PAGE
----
During the coronavirus pandemic, the government has worked with healthcare providers to put measures into place so that cancer patients can remain in touch with their cancer care team, and in more serious cases, may still have treatment.
We’ve spoken to one of our leading oral and maxillofacial surgeons Mr Bhavin Visavadia about these measures that have been put in place for head and neck cancer patients, whether they are newly diagnosed cases or if they have already had surgery, and what will happen when the pandemic restrictions begin to ease.
What do head and neck cancer patients need to know about coronavirus?
The information on the UK government website and in the news explains what everyone needs to know about symptoms of COVID-19, which includes a high fever and a cough.
If a patient does have symptoms of coronavirus, it is advised that they call 111. Some people may be ‘shielded’ as a result of their cancer and cancer treatment because they are at high risk of severe illness from coronavirus.
Cancer patients should follow the advice that would have been sent to them directly by their GP. If they have worrying symptoms for head and neck cancer, like a new diagnosis, they should proceed as normal, especially if they do not have COVID-19 symptoms.
Patients can now attend GP and dental clinics that have been closed for the last 10 weeks, as they have reopened. Urgent appointments are also available in my clinic.
What are the symptoms of head and neck cancer?
The symptoms of head and neck cancer include:
- A worrying ulcer in the mouth, which is present for more than three weeks
- Some unexplained pain
- A lump in the neck
- A red and white patch
How has COVID-19 disrupted consultations/surgeries with your patients?
Initially, when the lockdown was announced, all elective surgery was postponed and cancer surgery had to be diverted to centres that were COVID-19 negative. It was a big move to transfer patients, but in transferring patients to another centre we can undertake urgent cancer surgery. Acute hospitals are treating people with coronavirus.
What does a consultation for a head and neck cancer patient look like during the pandemic?
Currently, new patients get in touch with their GP. The GP then urgently refers the patient to a specialist. Patients can call me through Top Doctors or have a video call using the website’s e-consultation tool if they are worried.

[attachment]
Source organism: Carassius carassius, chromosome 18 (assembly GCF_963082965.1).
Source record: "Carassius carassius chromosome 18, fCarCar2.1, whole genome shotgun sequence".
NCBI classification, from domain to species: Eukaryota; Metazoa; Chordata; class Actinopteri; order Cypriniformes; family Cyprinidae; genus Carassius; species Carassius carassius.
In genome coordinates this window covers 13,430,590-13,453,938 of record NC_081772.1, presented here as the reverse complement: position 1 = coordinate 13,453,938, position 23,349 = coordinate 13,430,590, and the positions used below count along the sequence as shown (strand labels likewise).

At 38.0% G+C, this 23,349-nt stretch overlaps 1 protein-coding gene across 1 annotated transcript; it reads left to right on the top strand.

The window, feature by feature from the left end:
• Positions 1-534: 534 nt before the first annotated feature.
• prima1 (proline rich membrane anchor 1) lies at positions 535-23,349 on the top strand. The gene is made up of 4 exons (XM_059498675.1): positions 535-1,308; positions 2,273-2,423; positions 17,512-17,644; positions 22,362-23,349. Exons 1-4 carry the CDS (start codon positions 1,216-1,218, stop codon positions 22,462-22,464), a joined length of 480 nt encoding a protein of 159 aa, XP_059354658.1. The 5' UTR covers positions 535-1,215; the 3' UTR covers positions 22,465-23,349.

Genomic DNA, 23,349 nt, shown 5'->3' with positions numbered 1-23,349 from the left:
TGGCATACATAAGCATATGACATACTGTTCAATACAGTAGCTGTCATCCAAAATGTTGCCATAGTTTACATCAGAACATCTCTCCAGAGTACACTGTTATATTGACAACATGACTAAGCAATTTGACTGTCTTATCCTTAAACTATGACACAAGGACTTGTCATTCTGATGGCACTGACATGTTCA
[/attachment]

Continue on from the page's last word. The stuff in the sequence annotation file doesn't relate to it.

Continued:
If it is an urgent referral, which is known as a two-week-wait referral, each patient is then given the most urgent attention. They should expect a telephone call or video call from their specialist. If they have symptoms that need to be seen directly, the patient will need to be seen face to face wearing full personal protective equipment (PPE).
For head and neck cancer patients who have already had surgery, their care team is still available to support them, but remotely. We have a direct clinical nurse specialist who they, or their family member, can contact at any time. We can talk via video call or see the patient in the clinic if severe. All patients have a routine follow up anyway, which may take place remotely during this time.
What happens if a head and neck cancer patient displays symptoms of COVID-19?
If a head and neck cancer patient displays symptoms of COVID-19, they would need to call 111 to be assessed and treated according to the pathway. The patient takes priority and if they are admitted we would then need to manage them but wait for the COVID-19 symptoms to settle down.
What will happen when the pandemic eases and clinics will be back to running as normal?
The problem with the current crisis is that patients have not attended hospitals and have stayed at home. They want to protect the NHS and so we haven’t seen the usual number of patients come through. Therefore we are expecting a backlog and we expect patients to now start seeing their GP or dentist, as we do have the capacity and the manpower for consultations.
We would like to get things moving again. The process of visiting a doctor would involve a remote assessment first, then we follow a strict protocol where the patient’s temperature is checked.
They would complete a questionnaire. If there is no high temperature, they will be able to come into the clinic at an allocated time. The patient would go into a room to be assessed wearing PPE. Then the room is cleaned and decontaminated after the patient has gone, ready for the next person.
If you are worried that your are displaying symptoms of head and neck cancer, you can send Mr Visavadia a message via his Top Doctor’s profile here to organise a video call.